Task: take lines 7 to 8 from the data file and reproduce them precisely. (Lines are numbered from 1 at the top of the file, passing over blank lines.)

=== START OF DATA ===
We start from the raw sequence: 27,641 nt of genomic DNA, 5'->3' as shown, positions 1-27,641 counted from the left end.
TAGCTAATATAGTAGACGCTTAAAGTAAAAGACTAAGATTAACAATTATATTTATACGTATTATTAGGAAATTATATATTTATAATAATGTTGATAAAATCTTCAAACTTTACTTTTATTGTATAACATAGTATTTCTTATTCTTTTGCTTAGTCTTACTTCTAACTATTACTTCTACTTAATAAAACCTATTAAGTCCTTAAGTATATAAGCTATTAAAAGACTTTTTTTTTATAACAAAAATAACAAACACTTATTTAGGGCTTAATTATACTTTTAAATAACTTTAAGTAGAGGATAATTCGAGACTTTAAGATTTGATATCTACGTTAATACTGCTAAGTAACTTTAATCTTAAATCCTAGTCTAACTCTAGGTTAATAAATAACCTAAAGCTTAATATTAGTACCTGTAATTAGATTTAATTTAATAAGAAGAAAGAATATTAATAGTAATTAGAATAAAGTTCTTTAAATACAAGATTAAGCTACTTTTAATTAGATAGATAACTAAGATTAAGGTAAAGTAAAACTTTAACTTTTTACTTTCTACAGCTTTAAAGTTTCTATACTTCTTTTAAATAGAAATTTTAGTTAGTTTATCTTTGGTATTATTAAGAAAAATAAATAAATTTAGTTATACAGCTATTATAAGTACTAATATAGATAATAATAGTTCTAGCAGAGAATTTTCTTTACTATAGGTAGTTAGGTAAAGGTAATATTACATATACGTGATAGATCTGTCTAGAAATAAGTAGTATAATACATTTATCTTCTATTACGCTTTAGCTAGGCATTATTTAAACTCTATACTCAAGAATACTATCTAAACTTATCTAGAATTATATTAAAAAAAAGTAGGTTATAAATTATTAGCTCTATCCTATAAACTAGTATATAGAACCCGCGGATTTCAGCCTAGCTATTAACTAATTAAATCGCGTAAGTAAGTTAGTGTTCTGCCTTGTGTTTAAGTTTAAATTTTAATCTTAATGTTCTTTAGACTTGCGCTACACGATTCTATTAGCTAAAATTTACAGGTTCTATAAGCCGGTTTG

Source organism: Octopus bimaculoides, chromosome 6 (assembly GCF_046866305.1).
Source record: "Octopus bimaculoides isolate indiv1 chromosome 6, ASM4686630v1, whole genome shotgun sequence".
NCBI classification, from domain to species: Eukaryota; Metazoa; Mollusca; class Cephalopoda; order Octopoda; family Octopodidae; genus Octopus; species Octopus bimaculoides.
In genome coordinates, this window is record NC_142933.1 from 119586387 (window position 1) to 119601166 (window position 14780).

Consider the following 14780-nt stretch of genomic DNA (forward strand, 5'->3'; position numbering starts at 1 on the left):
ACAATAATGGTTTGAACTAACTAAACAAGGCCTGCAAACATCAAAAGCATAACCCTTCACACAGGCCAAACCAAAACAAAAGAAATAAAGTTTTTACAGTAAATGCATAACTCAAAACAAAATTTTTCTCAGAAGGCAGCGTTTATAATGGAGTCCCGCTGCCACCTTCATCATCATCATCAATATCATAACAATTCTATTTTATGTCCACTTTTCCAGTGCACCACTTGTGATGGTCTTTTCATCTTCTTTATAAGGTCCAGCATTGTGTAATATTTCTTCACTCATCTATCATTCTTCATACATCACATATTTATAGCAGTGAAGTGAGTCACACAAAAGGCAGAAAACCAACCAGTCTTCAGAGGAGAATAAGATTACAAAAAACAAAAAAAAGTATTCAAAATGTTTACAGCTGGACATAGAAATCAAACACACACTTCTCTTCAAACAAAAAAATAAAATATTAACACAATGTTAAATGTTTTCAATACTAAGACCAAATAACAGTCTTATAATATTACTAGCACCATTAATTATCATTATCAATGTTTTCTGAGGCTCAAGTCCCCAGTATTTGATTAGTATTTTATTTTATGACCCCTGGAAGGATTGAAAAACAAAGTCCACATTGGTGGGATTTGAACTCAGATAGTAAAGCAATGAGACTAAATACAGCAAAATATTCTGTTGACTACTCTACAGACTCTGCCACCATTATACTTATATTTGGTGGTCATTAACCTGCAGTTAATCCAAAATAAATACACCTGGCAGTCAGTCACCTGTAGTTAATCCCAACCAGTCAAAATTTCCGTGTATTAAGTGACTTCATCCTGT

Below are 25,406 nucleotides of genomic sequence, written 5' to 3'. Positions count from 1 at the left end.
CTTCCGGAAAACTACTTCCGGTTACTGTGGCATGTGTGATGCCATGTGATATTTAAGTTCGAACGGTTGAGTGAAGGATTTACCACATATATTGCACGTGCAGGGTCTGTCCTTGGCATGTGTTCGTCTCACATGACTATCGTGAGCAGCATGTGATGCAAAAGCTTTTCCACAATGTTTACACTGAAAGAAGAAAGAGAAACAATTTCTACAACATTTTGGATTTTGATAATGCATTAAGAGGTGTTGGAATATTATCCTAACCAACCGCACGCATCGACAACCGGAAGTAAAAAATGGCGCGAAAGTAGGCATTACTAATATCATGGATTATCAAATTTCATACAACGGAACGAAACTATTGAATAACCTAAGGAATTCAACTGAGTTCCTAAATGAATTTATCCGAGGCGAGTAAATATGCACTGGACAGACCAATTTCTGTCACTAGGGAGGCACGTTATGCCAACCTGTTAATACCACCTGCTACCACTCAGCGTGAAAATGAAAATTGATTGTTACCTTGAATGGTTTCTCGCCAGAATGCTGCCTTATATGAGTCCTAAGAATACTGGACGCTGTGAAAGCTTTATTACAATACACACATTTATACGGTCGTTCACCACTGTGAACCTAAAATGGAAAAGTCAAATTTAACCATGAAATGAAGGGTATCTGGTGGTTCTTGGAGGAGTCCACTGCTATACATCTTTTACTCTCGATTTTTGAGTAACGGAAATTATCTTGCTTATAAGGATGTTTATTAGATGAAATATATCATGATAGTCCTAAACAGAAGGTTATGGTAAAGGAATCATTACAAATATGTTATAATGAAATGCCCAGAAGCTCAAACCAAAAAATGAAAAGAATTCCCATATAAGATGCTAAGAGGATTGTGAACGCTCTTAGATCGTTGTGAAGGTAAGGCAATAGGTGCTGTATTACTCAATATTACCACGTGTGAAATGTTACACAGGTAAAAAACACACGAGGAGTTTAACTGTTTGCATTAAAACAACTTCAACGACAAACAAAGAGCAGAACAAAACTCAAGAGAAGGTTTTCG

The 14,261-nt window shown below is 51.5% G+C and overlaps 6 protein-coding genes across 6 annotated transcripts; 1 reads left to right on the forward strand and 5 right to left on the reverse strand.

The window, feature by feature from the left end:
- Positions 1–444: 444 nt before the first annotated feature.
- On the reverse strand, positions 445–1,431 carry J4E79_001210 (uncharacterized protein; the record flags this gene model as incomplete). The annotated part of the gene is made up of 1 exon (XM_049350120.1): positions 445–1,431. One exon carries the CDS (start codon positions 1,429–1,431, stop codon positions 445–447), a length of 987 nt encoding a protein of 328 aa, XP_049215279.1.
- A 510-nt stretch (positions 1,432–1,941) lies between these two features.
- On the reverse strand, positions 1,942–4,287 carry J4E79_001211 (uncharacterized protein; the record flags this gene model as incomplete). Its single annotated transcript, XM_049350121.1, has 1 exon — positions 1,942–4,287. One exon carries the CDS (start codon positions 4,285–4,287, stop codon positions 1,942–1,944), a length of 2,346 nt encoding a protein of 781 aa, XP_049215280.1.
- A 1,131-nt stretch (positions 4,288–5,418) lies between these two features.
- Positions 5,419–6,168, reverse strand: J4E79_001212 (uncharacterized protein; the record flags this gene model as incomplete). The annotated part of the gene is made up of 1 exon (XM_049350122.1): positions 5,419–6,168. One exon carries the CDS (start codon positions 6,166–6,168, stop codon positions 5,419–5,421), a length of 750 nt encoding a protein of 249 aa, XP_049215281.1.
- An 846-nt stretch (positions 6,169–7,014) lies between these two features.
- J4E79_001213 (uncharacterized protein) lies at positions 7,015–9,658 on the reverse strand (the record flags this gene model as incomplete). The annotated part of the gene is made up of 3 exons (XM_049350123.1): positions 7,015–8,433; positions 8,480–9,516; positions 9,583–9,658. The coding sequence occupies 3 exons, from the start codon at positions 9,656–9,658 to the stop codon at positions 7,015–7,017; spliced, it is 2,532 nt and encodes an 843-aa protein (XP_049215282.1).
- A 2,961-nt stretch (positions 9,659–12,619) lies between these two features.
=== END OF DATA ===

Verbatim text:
Consider the following 14780-nt stretch of genomic DNA (forward strand, 5'->3'; position numbering starts at 1 on the left):
ACAATAATGGTTTGAACTAACTAAACAAGGCCTGCAAACATCAAAAGCATAACCCTTCACACAGGCCAAACCAAAACAAAAGAAATAAAGTTTTTACAGTAAATGCATAACTCAAAACAAAATTTTTCTCAGAAGGCAGCGTTTATAATGGAGTCCCGCTGCCACCTTCATCATCATCATCAATATCATAACAATTCTATTTTATGTCCACTTTTCCAGTGCACCACTTGTGATGGTCTTTTCATCTTCTTTATAAGGTCCAGCATTGTGTAATATTTCTTCACTCATCTATCATTCTTCATACATCACATATTTATAGCAGTGAAGTGAGTCACACAAAAGGCAGAAAACCAACCAGTCTTCAGAGGAGAATAAGATTACAAAAAACAAAAAAAAGTATTCAAAATGTTTACAGCTGGACATAGAAATCAAACACACACTTCTCTTCAAACAAAAAAATAAAATATTAACACAATGTTAAATGTTTTCAATACTAAGACCAAATAACAGTCTTATAATATTACTAGCACCATTAATTATCATTATCAATGTTTTCTGAGGCTCAAGTCCCCAGTATTTGATTAGTATTTTATTTTATGACCCCTGGAAGGATTGAAAAACAAAGTCCACATTGGTGGGATTTGAACTCAGATAGTAAAGCAATGAGACTAAATACAGCAAAATATTCTGTTGACTACTCTACAGACTCTGCCACCATTATACTTATATTTGGTGGTCATTAACCTGCAGTTAATCCAAAATAAATACACCTGGCAGTCAGTCACCTGTAGTTAATCCCAACCAGTCAAAATTTCCGTGTATTAAGTGACTTCATCCTGT